Wieczorek’s novel can be seen as a reworking of Rudyard Kipling’s Jungle Book (1894) as well as of the myth of the origin of Rome. Here, however, the lost children are raised not by animals, but by monsters – which makes Strachopolis similar to other works where the motif of supernatural guardians is used, The Graveyard Book (2008) by Neil Gaiman and Miasteczko Ostatnich Westchnień [The Town of Last Sighs] (2014) by Grzegorz Gortat. The protectors of Kostek and Niezapominajka are not only largely popular creatures, such as a vampire and a zombie, but also mutated or mutilated animals: a green panther and a one-legged bear. This menagerie is led by Chimeron – a character based on the Greek mythological creature usually depicted as being composed of the parts of a lion, a goat, and a snake. We read that: “[...] he was a Chimera, a monster born of other monsters. His face was almost human, covered with scarcely visible wildcat-like spots, but had torso and legs of a lion, a dragon tail, bat wings, and a dark tangled mane of… unknown origin.”** Slany writes that the author of the novel refers to the “the icon of the grotesque,” but presents this being as a “humanized phantom,” as Kostek’s friend who has “great intuition, knowledge, and a sense of responsibility for the community of free monsters.”*** In one of the most dramatic episodes of the book, Chimeron sacrifices himself to save his protegee (however, it turns out that he did not die), which makes him a Messiah-like figure.****
In the book, we also read about the Sewage Seer. Kostek and his friends, on Chimeron’s suggestion, seek this character looking for a way to defeat the antagonist. As it turns out, the Sewage Seer is not a typical oracle, but an old, obese, seemingly unfriendly man, who welcomes the disoriented group with the following words: “What did you expect? […] A tulle skirt and a magic wand? My name is Smord. […] I’m a sewer worker. […] I’m the best at this job and, sometimes, I deal with magic. From time to time, humans and monsters come here and ask me to foretell their future, so I pretend that I do it. Occasionally, my prophecies are correct, so? Well… I’m lucky.”***** Slany, referring to the quoted fragment, writes that the Sewage Seer is a caricature of the Delphic Pythia, and that this parody “relies on grotesque decontextualization of the mythical pattern, which in effect, leads the reader to dialogical interaction resulting from the novel’s irreverent convention.” However, as the protagonist learns, this man occasionally manages to see the future correctly in his crystal ball, and he helps the group by leading them to the heart of the city – a secret place, hidden underground and covered in light, which, to Kostek’s amazement, allows him to overpower the killer of his father.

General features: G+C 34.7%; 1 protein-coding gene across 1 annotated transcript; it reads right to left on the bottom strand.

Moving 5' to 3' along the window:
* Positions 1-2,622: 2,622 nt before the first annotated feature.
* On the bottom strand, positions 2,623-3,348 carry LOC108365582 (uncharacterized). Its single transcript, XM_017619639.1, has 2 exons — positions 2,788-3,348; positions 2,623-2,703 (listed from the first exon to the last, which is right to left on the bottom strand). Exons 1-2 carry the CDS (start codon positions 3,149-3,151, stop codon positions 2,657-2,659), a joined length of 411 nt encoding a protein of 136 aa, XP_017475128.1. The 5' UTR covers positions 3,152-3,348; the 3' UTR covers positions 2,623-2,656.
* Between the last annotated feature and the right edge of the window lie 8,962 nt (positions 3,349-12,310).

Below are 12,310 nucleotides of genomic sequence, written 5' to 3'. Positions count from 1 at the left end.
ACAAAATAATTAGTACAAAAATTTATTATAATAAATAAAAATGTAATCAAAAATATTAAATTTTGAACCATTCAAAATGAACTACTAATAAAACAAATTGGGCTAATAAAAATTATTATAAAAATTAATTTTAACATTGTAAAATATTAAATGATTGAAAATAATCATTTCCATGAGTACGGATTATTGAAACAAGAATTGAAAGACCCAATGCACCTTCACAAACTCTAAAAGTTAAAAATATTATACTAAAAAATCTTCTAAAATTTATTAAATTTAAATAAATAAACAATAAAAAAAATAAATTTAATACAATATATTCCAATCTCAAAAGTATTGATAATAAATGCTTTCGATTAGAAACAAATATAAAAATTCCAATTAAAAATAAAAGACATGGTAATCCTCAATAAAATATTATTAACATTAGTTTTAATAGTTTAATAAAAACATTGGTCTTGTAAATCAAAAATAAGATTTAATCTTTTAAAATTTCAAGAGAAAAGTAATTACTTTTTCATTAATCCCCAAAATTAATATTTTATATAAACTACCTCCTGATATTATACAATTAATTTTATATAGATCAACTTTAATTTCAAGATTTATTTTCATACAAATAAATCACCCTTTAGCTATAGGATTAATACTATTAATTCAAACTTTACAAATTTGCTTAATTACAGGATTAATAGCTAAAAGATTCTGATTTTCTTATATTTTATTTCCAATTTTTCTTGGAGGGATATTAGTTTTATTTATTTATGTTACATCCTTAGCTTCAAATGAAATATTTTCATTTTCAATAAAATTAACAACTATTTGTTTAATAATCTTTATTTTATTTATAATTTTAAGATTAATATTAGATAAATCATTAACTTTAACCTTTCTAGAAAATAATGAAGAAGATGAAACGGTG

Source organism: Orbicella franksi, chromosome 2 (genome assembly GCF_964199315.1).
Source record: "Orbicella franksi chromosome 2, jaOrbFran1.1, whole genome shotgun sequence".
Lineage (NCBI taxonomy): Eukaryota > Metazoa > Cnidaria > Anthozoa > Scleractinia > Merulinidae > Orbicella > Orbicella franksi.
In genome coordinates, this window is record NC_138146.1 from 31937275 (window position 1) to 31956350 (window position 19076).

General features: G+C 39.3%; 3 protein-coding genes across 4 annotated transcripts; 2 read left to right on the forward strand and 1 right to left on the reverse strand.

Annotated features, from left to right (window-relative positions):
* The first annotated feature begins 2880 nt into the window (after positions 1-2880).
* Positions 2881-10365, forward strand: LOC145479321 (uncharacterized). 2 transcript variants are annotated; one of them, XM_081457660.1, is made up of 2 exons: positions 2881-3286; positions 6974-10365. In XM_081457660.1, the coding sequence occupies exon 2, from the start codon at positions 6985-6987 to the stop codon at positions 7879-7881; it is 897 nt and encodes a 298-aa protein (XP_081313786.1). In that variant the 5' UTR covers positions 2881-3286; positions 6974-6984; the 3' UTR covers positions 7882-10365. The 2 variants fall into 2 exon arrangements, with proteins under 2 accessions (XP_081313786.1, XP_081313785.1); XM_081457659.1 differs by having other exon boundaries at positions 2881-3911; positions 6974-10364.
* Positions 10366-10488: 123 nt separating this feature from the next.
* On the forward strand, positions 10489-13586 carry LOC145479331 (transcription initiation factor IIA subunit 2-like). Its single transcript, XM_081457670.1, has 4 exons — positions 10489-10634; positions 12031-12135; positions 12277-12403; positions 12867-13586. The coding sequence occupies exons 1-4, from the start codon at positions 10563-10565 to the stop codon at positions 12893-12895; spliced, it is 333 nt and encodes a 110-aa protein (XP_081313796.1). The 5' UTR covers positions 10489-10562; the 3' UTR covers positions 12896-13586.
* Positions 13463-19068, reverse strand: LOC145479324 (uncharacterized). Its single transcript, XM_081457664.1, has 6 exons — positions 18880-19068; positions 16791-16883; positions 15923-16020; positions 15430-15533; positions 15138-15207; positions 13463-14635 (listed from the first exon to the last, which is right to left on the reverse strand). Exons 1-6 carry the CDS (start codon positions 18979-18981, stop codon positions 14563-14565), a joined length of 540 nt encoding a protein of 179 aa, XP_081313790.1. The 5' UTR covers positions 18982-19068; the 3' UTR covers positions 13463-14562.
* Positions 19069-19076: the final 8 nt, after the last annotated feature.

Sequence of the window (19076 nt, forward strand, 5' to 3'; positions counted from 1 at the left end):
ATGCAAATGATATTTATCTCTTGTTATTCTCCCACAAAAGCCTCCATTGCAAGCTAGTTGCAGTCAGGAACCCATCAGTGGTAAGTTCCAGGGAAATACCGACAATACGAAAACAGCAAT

* Katarzyna Slany, “Czy w Strachopolis Doroty Wieczorek straszy?” [Is Dorota Wieczorek’s Strachopolis Haunted?], Creatio Fantastica 1(56) (2017): 7–23, p. 14.
** Dorota Wieczorek, Strachopolis, Warszawa: Skrzat, 2015, pp. 38–39, all quotations translated by Maciej Skowera.
*** Slany, 2017, 18.
**** See: Slany, 2017, 18.
***** Wieczorek, 2015, 258–259.
Gryzipiór, Księga miejskiej dżungli, czyli Strachopolis Doroty Wieczorek [The Book of Urban Jungle, or Strachopolis by Dorota Wieczorek], available online at www.gryzipior.pl (accessed: September 24, 2018).
Slany, Katarzyna, “Czy w Strachopolis Doroty Wieczorek straszy?” Creatio Fantastica 1(56) (2017): 7–23.
The illustration (p. 39) showing Kostek with Chimeron, courtesy of Skrzat.
The illustration (p. 258) showing the Sewage Seer, courtesy of Skrzat.